How We Got To Now with Steven Johnson reveals the story behind the remarkable ideas that made modern life possible; the unsung heroes that brought them into the world – and the unexpected and bizarre consequences each of these innovations has triggered.
Dirty water has killed more humans than all the wars of history combined, but in the last 150 years, a series of radical ideas, extraordinary innovations and unsung heroes have changed our world. Steven Johnson plunges into a sewer to understand what made a maverick engineer decide to lift the city of Chicago with jackscrews in order to build America’s first sewer system. He talks about John Leal, who deliberately “poisoned” the water supply of 200,000 people when, without authorization, he added chlorine, considered lethal in 1908, into Jersey City’s water and made it safe to drink. This isn’t only about the world becoming a cleaner place — the iPhone, the subway, flat screen TVs and even the two piece swimsuit are the result of the valiant efforts of the unsung heroes of clean.
1/6 • 2014 • Technology
Board a submarine with Steven Johnson to discover what a lack of natural light means for a sailor’s working day and visit Heathrow, the world’s busiest airport, to try to get timings right at air traffic control. The story of getting a grip on time is full of curious garage tinkerers. One of them, railway clerk William F. Allen, was so exasperated by the chaos caused by the hundreds of local times zones in the U.S. that he fought tirelessly to standardize time into four zones. Learn how advancements in navigation, the way we work, technology and travel would have been impossible without the unsung heroes of time.
2/6 • 2014 • Technology
Join Steven Johnson and consider how the invention of the mirror spurred on the Renaissance, how glass lenses allow us to reveal worlds within worlds and how, deep beneath the ocean, glass is essential to communication. Johnson learns about the daring exploits of glassmakers who were forced to work under threat of the death penalty, a physics teacher who liked to fire molten glass from a crossbow and a scientist whose tinkering with a glass lens allowed 600 million people to see a man set foot on the moon. The link between the worlds of art, science, astronomy, disease prevention and global communication starts with the little-known maverick innovators of glass.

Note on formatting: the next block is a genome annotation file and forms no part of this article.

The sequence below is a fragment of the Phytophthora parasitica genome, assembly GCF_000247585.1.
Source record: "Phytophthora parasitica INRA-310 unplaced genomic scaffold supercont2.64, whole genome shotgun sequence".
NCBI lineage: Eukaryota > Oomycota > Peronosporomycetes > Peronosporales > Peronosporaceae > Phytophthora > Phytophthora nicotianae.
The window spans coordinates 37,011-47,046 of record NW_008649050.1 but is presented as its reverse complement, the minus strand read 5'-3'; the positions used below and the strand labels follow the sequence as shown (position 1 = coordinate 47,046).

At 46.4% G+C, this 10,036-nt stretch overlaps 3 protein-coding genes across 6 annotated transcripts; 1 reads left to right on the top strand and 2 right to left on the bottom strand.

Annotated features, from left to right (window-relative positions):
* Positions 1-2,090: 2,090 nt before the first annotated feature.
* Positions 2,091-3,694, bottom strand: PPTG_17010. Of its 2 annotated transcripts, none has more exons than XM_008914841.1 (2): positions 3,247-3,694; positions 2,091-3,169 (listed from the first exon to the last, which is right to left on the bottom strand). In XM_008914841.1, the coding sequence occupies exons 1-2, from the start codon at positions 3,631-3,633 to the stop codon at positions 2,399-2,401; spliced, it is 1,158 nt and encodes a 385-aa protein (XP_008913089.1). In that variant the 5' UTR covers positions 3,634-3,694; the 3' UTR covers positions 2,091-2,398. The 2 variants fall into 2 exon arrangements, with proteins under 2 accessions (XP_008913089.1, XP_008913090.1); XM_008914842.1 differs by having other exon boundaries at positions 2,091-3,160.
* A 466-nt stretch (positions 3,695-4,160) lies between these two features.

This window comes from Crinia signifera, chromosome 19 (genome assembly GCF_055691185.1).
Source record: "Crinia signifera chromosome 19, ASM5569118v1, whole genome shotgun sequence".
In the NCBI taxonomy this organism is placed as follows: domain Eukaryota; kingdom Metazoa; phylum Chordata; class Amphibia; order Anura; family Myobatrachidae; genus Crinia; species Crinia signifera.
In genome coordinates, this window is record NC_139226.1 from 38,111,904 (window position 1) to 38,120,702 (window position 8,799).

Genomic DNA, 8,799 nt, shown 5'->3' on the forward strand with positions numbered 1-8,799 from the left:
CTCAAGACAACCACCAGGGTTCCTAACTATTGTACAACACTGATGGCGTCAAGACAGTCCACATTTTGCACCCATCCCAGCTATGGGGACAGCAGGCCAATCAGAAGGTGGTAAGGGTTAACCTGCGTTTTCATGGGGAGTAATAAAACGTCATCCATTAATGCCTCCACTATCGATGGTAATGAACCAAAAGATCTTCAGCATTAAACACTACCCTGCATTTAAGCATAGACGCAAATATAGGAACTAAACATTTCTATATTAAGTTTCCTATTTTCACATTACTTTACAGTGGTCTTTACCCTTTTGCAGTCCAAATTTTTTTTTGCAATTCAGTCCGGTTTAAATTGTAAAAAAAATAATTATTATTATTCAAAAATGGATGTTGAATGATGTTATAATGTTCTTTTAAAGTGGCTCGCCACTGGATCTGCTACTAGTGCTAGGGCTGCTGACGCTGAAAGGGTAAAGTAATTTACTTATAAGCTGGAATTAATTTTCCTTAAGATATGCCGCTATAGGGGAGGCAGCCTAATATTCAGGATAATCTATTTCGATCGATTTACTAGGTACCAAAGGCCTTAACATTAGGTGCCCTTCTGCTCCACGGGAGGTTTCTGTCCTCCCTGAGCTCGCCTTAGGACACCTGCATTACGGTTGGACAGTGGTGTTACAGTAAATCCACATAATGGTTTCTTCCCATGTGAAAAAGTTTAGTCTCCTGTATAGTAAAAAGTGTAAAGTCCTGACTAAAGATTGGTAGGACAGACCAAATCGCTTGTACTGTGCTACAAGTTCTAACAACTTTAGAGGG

3/6 • 2014 • Technology
Steven Johnson relates the story of people who take us out of the dark and into the light. Hear about Edison’s light bulb, which he didn’t actually invent, and learn how an 18th-century shipping community discovered a source of illumination by putting a kid inside a whale’s head. See how a French scientist accidentally discovered how to create neon light, leading to a revolution in advertising. Dispelling the myth of the individual “eureka” moment, Johnson reveals that teamwork and collaboration led the way to the most transformative ideas. Whether, altering the world’s sleeping patterns, giving rise to mass spectator sports, revolutionizing how global business is done or triggering one of the great social reforms in American history, the pioneers of light have made themselves indispensable throughout human history.
4/6 • 2014 • Technology
Only in the last 200 years have humans learned how to make things cold. Steven Johnson explains how ice entrepreneur Frederic Tudor made ice delivery one of the biggest export business in the U.S. and describes the place where Clarence Birdseye, the father of the frozen food industry, experienced his eureka moment. He also travels to Dubai to see how mastery of cold has led to penguins in the desert. From IVF to food, politics and Hollywood to human migration, the unsung heroes of cold have led the way.
5/6 • 2014 • Technology
Imagine a world without the power to capture or transmit sound. Journey with Steven Johnson to the Arcy sur Cure caves in northern France, where he finds the first traces of the desire to record sound — 30,000 years ago. He also learns about the difference that radio made in the civil rights movement and reveals the Hollywood star who designed a WW2 weapon that would make possible the modern cell phone network. During an ultrasound on a pregnant dolphin, he realizes just how big a role sound has played in medicine. The unsung heroes of sound have had an impact on our working lives, race relations, saving lives and the radical alteration of cities.
6/6 • 2014 • Technology